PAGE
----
Pioneering Sydney chemist wins Welch award
1 June 2007
When he was a science undergraduate at Sydney University in the 1940s, Noel Hush wrote and sent two short papers to the Journal of Symbolic Logic hoping they would be accepted for publication. He received back two polite refusals.
"I was told my work was formally correct but unoriginal. It was then I realised, sadly, I had no talent for that beautiful subject," he says.
But logic's loss was chemistry's gain.
In May, Emeritus Professor Hush, from the School of Molecular and Microbial Biosciences, became the first Australian to be chosen for the Welch Award in Chemistry. Widely recognised as one of the most prestigious international prizes for chemistry, the $US300,000 award recognises Professor Hush's lifetime achievement in theoretical chemistry.
"Much of our current worldwide research - from nanotechnology to drug design - depends strongly on the models and methods developed by Noel Hush and William Miller," said James Kinsey, chairman of the Welch Scientific Advisory Board.
Professor Hush's research career spans more than six decades. Earning a bachelor's and master's degrees in chemistry from Sydney, he worked at Bristol University for 16 years before returning to his alma mater in 1971.
But he attributes much of his research success to the four years he spent at Manchester University as a young chemistry lecturer.
"At the time, Manchester University was the centre for physical and theoretical chemistry in England. I was pitched immediately into an extraordinary research atmosphere where I learnt quantum chemistry from one of the leading international theoretical chemists," he explains.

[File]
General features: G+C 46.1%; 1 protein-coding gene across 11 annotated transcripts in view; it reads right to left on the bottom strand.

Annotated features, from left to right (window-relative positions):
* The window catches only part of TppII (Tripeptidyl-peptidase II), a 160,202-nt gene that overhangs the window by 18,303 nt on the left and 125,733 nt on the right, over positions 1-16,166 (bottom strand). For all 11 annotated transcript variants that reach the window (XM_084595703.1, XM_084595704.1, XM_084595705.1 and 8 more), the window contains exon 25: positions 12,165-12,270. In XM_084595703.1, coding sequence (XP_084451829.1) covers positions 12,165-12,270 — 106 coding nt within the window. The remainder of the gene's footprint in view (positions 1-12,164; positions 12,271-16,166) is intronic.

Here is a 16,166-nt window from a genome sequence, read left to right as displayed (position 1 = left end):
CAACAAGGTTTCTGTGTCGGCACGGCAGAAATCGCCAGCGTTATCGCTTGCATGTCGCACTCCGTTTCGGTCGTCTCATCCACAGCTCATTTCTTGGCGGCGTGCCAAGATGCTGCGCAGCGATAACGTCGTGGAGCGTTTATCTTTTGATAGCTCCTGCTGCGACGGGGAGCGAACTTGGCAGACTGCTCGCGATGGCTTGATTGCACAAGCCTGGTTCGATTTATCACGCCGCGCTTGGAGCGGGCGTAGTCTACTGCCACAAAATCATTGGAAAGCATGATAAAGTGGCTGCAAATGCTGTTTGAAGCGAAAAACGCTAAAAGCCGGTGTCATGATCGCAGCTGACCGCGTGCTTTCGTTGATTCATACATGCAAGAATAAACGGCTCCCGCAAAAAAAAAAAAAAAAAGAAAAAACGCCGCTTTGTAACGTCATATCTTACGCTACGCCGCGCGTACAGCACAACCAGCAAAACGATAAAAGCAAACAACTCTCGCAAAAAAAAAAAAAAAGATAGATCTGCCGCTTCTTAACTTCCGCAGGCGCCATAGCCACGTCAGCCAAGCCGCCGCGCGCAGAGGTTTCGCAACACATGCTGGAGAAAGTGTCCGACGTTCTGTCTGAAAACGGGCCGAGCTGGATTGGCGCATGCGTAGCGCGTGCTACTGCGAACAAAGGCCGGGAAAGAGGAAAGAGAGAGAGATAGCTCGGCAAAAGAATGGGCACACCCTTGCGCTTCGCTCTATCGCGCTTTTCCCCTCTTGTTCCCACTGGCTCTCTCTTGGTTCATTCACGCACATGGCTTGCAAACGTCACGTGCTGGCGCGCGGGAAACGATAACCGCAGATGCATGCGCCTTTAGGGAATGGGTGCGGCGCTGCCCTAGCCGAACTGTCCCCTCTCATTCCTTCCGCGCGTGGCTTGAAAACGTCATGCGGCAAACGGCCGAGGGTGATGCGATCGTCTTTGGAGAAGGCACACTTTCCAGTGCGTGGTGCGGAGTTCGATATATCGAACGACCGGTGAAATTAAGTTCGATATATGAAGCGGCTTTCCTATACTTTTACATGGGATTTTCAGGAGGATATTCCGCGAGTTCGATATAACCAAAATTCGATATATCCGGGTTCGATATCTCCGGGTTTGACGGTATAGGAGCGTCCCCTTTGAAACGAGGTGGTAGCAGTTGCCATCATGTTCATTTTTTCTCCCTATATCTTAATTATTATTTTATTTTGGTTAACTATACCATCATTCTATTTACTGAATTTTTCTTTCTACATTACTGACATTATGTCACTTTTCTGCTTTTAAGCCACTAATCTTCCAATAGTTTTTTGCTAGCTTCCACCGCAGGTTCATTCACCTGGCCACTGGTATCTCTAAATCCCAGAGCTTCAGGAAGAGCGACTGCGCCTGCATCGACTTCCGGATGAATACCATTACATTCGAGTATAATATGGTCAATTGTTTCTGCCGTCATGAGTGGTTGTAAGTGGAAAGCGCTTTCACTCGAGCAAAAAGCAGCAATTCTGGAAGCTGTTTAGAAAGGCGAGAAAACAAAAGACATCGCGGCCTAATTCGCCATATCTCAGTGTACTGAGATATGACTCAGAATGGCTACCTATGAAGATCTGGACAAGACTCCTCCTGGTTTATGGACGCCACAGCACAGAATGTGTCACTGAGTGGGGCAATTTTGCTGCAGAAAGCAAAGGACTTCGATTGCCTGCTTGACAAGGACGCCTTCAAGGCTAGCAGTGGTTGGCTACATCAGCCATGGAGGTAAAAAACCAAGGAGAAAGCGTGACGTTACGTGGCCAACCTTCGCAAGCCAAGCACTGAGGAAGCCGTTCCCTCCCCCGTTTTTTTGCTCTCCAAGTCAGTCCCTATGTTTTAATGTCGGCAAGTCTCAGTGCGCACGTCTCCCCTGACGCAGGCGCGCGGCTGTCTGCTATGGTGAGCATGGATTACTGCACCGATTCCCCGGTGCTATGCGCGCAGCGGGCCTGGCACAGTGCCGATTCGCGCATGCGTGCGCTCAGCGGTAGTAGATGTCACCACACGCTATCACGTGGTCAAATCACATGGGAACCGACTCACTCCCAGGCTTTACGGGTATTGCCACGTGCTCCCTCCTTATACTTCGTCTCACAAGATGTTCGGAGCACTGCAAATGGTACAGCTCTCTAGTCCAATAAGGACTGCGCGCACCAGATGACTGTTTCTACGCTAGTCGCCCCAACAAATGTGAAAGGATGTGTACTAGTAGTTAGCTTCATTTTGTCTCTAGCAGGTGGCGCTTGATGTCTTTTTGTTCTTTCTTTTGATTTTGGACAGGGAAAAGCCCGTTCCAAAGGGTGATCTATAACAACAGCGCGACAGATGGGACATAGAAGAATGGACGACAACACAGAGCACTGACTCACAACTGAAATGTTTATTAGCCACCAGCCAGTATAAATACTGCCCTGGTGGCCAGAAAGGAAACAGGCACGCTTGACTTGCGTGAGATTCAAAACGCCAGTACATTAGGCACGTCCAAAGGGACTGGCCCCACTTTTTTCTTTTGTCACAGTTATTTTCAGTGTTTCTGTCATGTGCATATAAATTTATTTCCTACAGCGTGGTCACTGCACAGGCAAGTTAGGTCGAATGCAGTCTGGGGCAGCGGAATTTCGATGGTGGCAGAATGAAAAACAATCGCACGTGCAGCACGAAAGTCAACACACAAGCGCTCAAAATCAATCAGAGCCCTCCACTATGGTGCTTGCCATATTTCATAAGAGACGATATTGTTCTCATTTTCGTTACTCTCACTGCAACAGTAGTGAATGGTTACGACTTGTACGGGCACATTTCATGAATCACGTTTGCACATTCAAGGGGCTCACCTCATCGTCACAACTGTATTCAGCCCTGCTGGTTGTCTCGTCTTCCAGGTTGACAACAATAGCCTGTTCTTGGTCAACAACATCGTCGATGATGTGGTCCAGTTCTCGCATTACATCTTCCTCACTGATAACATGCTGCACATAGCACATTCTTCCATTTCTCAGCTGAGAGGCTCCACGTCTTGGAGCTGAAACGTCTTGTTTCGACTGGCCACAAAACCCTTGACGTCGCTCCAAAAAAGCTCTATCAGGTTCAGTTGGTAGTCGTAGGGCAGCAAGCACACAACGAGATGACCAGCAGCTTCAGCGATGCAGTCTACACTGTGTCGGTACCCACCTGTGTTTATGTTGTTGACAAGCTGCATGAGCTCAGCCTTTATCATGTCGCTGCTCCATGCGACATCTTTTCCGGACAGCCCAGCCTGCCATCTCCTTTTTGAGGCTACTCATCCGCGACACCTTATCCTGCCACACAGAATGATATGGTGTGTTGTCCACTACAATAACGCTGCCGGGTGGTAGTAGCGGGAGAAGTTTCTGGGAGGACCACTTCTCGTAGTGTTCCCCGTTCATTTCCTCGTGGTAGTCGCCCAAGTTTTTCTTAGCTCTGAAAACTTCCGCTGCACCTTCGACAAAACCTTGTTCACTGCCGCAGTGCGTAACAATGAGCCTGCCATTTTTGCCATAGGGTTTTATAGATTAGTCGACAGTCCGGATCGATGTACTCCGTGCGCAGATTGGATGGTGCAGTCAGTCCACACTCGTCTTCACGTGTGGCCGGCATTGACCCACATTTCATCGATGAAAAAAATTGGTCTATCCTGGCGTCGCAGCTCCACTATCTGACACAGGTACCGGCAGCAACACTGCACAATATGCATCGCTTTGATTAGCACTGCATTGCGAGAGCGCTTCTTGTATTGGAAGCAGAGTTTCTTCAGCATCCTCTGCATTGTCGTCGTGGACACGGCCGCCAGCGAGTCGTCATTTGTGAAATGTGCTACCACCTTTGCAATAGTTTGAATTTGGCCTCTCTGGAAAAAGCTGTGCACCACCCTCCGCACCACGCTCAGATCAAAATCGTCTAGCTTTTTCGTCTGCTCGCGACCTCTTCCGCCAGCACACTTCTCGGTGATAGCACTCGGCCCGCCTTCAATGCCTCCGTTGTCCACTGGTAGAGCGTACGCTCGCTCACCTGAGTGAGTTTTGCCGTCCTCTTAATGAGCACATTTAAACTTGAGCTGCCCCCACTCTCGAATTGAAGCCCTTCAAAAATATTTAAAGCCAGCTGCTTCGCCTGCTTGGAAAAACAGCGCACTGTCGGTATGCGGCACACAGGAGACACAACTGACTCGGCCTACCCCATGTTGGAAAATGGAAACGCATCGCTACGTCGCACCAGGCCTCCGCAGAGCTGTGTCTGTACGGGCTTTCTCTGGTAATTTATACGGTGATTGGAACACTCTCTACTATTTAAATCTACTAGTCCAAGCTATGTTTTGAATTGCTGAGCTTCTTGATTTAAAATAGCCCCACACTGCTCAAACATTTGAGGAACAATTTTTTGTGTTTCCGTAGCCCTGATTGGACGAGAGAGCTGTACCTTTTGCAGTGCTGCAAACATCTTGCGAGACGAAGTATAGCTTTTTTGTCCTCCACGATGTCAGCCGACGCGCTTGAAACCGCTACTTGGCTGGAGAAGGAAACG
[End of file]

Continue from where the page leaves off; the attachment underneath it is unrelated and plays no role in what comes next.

At Manchester, Professor Hush began moving towards the research for which he would become famous: electron transfer and mixed valency theory.
"At the time, we knew almost nothing about the mechanism of electron transfer - essentially oxidation and reduction. No one knew at a fundamental level why these reactions happened or how to describe them," he explains.
How did it feel to be at the cutting edge? "At the time, everything in the chemistry department at Manchester was at the cutting edge, so it didn't feel surprising," he says.
But the move from Sydney to England wasn't entirely smooth. "Going from Australia in the summer to Manchester in the depths of a hard European winter was a shock. All the buildings were black with soot, and severe post-war food rationing was still in force. Rents were high, I had my fiancée with me, and I suddenly learnt academics were paid three months in arrears," he says.
Professor Hush made his most well-known research achievements in the late 1950s and early 1960s: the development of a model for electron transfer in inorganic and biological compounds. The Marcus-Hush theory allows chemists to understand reactions and test ideas and has offered considerable insight into the mechanisms of photosynthesis - the way plants use sunlight, air and water to make energy.
"I found it very exciting. It's always the case: in the end, the answer seems so obvious. It is very satisfying to not only solve a problem, but to be able to derive from the solution an essentially simple reason for the phenomenon," says Professor Hush.
In 1971, Noel Hush returned to Australia to join the University of Sydney as the Foundation Professor of Theoretical Chemistry, serving as head of the department from 1971 until 1989. He continues in active research, mainly in molecular electronics in collaboration with Professor Jeffrey Reimers in the Chemistry School.
He is an Officer of the Order of Australia, a Fellow of the Australian Academy of Science, a Fellow of the Royal Society of London, a Fellow of the Australian Chemical Institute and one of the few foreign members of the American Academy of Arts and Sciences.
Contact: Kate Rossmanith
Phone: 02 9351 3168